Pros and Cons of a Career as a Youth Parole Officer
Youth parole officers are law enforcement professionals who are responsible for helping recently released juvenile offenders transition smoothly from prison into wider society. Learn more about the pros and cons of a career as a youth parole officer to make an informed decision about your future.
|Pros of a Career as a Youth Parole Officer|
|Emotional satisfaction (you may experience tremendous satisfaction knowing that you are providing an essential service to the public)*|
|Minimal education requirements (a bachelor's degree and certification are typically all that's required)*|
|Government sponsored on-the-job training is usually offered*|
|There could be opportunities to advance to supervisory and/or administrative positions**|
|Cons of a Career as a Youth Parole Officer|
|Long, erratic hours (parole officers often work on-call, which requires them to be available 24 hours a day)*|
|High stress (you may be required to deal with people in many tense environments and situations)*|
|Heavy workloads (parole officers typically deal with many deadlines and a large volume of cases)*|
|Hazardous work environment (you may need to travel to relatively dangerous environments to visit clients)*|
Sources: *U.S. Bureau of Labor Statistics (BLS), **State of Michigan.
Job Description and Duties
As a youth parole officer, you'll serve as advocate and intermediary for juvenile ex-offenders, ensuring that they follow all of the conditions of their parole. You may guide parolees to various resources, such as job training or substance abuse counseling, in an effort to alter their behavior and reduce the risk of recidivism. Part of your job also involves communicating and cooperating with a variety of interested parties, such as parents, school officials and welfare administrators. Parole officers must also visit their clients on a regular basis, prepare pre-parole reports for board hearings and carry out investigations if former offenders are suspected of having violated the conditions of their parole.
Job Prospects and Salary Information
The U.S. Bureau of Labor Statistics (BLS) classifies parole officers into the broader category of probation officers and correctional treatment specialists. The organization predicted that employment of these professionals would decrease by 1% from 2012-2022. Some employment need is still anticipated however, due to the trend of using alternative forms of punishment, such as probation, instead of long prison sentences, as well as the eventual release of individuals who are currently in prison. As of May 2014, probation officers and correctional treatment specialists earned a median annual wage of about $49,000.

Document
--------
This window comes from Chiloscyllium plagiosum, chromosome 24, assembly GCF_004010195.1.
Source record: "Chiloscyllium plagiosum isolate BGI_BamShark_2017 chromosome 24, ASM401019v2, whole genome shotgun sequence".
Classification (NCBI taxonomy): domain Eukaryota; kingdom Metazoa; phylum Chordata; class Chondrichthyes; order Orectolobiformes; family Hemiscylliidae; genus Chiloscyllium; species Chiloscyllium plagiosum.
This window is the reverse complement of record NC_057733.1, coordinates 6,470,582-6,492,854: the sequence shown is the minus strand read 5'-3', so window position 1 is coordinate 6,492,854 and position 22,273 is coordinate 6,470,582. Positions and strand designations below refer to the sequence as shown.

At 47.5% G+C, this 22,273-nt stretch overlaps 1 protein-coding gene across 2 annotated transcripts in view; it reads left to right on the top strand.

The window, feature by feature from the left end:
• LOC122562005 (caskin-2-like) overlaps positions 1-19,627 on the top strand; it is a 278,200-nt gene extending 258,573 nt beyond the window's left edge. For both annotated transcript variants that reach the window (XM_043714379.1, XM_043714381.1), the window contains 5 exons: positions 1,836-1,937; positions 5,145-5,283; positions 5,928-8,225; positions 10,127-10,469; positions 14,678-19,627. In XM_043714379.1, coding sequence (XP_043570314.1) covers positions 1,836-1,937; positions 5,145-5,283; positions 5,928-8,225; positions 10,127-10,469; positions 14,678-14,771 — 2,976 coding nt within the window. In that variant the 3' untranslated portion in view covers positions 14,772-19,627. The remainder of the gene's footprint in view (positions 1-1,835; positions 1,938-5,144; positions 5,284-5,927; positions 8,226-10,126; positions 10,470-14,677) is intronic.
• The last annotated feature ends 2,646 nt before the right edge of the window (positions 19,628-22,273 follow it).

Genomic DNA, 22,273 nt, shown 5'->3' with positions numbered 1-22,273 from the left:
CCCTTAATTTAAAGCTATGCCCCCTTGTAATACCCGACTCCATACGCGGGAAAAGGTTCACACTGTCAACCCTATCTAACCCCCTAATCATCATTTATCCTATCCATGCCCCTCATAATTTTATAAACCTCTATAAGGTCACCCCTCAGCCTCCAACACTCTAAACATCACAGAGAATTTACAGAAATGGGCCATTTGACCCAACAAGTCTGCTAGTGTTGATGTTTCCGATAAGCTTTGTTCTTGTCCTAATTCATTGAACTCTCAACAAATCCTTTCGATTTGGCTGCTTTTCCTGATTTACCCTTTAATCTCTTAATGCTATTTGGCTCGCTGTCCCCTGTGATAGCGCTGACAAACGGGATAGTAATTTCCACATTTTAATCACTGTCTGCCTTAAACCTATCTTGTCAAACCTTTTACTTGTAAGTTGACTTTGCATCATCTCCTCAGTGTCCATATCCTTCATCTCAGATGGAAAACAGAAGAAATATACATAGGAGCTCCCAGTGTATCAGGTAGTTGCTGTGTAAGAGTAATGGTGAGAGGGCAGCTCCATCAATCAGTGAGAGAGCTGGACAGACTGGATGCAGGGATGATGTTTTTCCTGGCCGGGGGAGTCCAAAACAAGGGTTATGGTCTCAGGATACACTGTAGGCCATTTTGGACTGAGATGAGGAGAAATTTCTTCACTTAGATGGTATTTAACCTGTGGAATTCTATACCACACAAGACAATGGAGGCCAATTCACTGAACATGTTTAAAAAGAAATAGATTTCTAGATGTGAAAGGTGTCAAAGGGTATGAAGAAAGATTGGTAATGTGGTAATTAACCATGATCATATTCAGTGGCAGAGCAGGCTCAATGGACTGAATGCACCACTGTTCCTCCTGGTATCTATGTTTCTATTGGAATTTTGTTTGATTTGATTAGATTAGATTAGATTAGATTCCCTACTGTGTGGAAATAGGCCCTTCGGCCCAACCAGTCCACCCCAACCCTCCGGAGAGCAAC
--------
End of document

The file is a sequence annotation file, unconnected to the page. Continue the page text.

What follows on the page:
Career Paths and Specializations
Virtually all parole officers work for local and state governments. There are typically several opportunities for advancement, the structure of which may vary depending on the agency. Regardless of agency, however, your likelihood of advancement is primarily based on your education level, experience and job performance. Some officers may elect to specialize in working with certain types of cases, such as domestic violence and substance abuse. Officers might also be required to perform the duties of both parole officers and probation officers.
What Are the Requirements?
Although the particular requirements for entry into this profession vary by state, juvenile parole officers are typically required to hold at least a bachelor's degree in law enforcement, social work or a related field. Students in these academic programs are trained in a variety of areas, such as criminology, social work practice, sociology and criminal justice.
In addition to formal education, prospective officers may also be required to accumulate supervised, on-the-job experience. Upon completion of this training, some states require that candidates pass a certification test and obtain state certification. Some states may also require newly hired parole officers to undergo a period of basic training. Apart from training and education, applicants must also pass written and physical examinations, psychological tests, drug tests and criminal background checks. Candidates are typically required to be at least 21 years old.
You'll need to rely on a number of hard and soft skills to successfully complete your professional tasks. These may include the ability to:
- Effectively communicate to a diverse array of individuals
- Think critically and creatively to determine the best resources with which to provide ex-offenders
- Interpret information and translate that interpretation into clear and concise written language to create reports